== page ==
Sunday, October 07, 2007

Iraq Surrender Becoming Less Popular for Democrats

This is an interesting milestone: a key backer of Governor Bill Richardson in an early primary state has flipped to the Biden camp -- because he can't abide Richardson's proposal to quit Iraq:

Gov. Bill Richardson's proposal for an immediate withdrawal from Iraq has won him accolades from the anti-war left and in the blogosphere, but it lost him a key supporter in primary state South Carolina today. State Rep. Fletcher Smith of Greenville County, formerly a co-chair for Richardson's South Carolina campaign, announced this morning that he is endorsing Sen. Joe Biden instead.

Smith told NBC News/National Journal that he became concerned about his support of Richardson after hearing the governor advocate for a six-month timeline to for withdrawal from Iraq.

"Those of us who have had some idea about military evacuations understand that you cannot redeploy troops, or take troops out, or evacuate them within a six-month period of time," he said, adding that Richardson's plan could bring about the same morale-damaging image evoked when Americans were airlifted from Saigon in 1975. "We do not need a Vietnam-style evacuation.”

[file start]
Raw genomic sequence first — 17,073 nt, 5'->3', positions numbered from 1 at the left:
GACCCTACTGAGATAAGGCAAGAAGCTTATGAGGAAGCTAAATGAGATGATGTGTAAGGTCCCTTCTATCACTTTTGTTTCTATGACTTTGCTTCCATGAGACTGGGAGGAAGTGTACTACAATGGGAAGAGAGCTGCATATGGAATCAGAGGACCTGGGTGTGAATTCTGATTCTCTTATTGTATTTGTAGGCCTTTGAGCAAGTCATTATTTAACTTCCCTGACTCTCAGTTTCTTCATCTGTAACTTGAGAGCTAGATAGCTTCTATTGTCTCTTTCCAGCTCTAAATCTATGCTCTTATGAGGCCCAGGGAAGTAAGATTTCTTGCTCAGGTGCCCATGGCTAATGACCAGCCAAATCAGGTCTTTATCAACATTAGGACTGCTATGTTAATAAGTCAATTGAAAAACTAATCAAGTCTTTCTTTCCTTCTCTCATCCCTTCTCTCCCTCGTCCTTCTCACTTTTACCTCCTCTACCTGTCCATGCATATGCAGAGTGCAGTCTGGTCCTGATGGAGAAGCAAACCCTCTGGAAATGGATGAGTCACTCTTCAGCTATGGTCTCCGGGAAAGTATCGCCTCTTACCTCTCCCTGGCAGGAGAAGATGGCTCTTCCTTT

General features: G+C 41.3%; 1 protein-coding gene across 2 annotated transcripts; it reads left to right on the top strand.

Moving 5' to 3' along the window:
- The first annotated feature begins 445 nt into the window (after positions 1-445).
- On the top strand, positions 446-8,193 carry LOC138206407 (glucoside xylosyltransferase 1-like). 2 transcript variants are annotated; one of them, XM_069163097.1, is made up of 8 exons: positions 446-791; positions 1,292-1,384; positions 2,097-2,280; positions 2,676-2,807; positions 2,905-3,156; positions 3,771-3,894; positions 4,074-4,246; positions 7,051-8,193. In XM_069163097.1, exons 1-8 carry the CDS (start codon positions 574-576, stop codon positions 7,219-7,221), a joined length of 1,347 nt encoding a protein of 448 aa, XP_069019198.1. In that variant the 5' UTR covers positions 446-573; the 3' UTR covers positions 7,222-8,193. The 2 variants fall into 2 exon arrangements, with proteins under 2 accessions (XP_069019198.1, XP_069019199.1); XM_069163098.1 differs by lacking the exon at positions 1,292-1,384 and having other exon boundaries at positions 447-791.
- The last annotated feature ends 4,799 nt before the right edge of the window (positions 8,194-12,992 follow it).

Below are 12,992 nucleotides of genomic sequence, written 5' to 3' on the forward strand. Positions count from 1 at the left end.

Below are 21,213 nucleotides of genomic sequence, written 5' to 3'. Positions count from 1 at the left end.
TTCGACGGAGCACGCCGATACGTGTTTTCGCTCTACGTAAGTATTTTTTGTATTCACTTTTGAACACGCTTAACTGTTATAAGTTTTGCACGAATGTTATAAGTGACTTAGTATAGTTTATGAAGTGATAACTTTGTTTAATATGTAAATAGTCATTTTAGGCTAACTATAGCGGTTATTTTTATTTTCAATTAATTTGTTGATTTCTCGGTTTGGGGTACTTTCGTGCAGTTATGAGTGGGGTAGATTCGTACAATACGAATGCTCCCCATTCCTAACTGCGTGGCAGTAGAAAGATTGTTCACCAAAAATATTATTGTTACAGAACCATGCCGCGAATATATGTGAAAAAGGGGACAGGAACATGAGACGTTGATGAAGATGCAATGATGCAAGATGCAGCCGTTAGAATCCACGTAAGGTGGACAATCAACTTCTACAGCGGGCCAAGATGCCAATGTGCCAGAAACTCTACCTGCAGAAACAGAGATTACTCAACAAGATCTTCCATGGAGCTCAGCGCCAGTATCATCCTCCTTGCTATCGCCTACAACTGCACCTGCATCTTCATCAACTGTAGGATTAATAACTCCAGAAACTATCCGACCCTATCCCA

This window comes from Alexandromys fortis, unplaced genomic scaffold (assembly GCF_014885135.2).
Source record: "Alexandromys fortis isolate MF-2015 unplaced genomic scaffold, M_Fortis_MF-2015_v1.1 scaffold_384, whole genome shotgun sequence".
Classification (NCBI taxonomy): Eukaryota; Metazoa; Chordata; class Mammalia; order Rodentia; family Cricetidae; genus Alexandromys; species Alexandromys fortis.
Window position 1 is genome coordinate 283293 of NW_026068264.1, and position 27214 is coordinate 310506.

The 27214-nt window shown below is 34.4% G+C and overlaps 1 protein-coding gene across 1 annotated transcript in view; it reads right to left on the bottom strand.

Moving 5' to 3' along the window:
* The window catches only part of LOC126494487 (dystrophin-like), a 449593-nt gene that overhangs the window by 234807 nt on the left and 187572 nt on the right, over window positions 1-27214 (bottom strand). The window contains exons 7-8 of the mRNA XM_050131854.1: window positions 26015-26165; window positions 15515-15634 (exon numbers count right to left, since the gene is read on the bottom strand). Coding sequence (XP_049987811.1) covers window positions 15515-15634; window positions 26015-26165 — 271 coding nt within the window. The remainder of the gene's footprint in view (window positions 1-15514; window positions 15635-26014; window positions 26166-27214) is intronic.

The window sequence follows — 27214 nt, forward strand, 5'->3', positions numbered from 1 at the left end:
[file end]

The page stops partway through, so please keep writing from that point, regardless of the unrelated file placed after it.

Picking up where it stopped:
Richardson's support for quick withdrawal is not new; he's been pushing it for months. It IS new that key Democrats are forcefully rejecting that idea, in favor of a long-term commitment. Of course, South Carolina is a conservative state, but it's a sign that the center of gravity on Iraq in the Democratic party is moving to the right.


Anonymous said...

Does Smith's switch to Joe Biden really match your analysis? I can't see Biden as anything different from Richardson on this issue.

-- LGD

The Editor at IP said...

Richardson has earned plaudits on the Left for coming out in favor of (essentially) immediate, total withdrawal. Check out for example, this recent praise from MyDD:

Biden favors what has been called a partition, with a 'residual' force to support the mission:

I think it's fair to say that many are under the impression that Biden is flexible on the exact number of troops, and the length of their stay. Thus, if you are a hard-core anti-war opponent, you probably see a significant difference between Richardson's commitment to get out all troops as fast as possible, and Biden's less irresponsible approach.

At least, that's my take.

Anonymous said...

Biden's plan IS for a partition, and IS for a residual protection force. However, Biden, Edwards, Obama, and Clinton are for doing so over an undetermined period of time determined by "conditions on the ground" (ie, they all are willing to continue the war until 2013 at least, but don't dare say so if they want a chance at the nomination). Richardson wants out asap, and has pledged to do it as soon as taking office. The Dartmouth debate transcript is available online, and it spells out the differences very well. Essentially, there war will continue-possibly until 2013-if Clinton, Obama, Edwards, or Biden are elected). Richardson, Kucinich, and Ron Paul promise immediate retreat. Everyone else is parsed.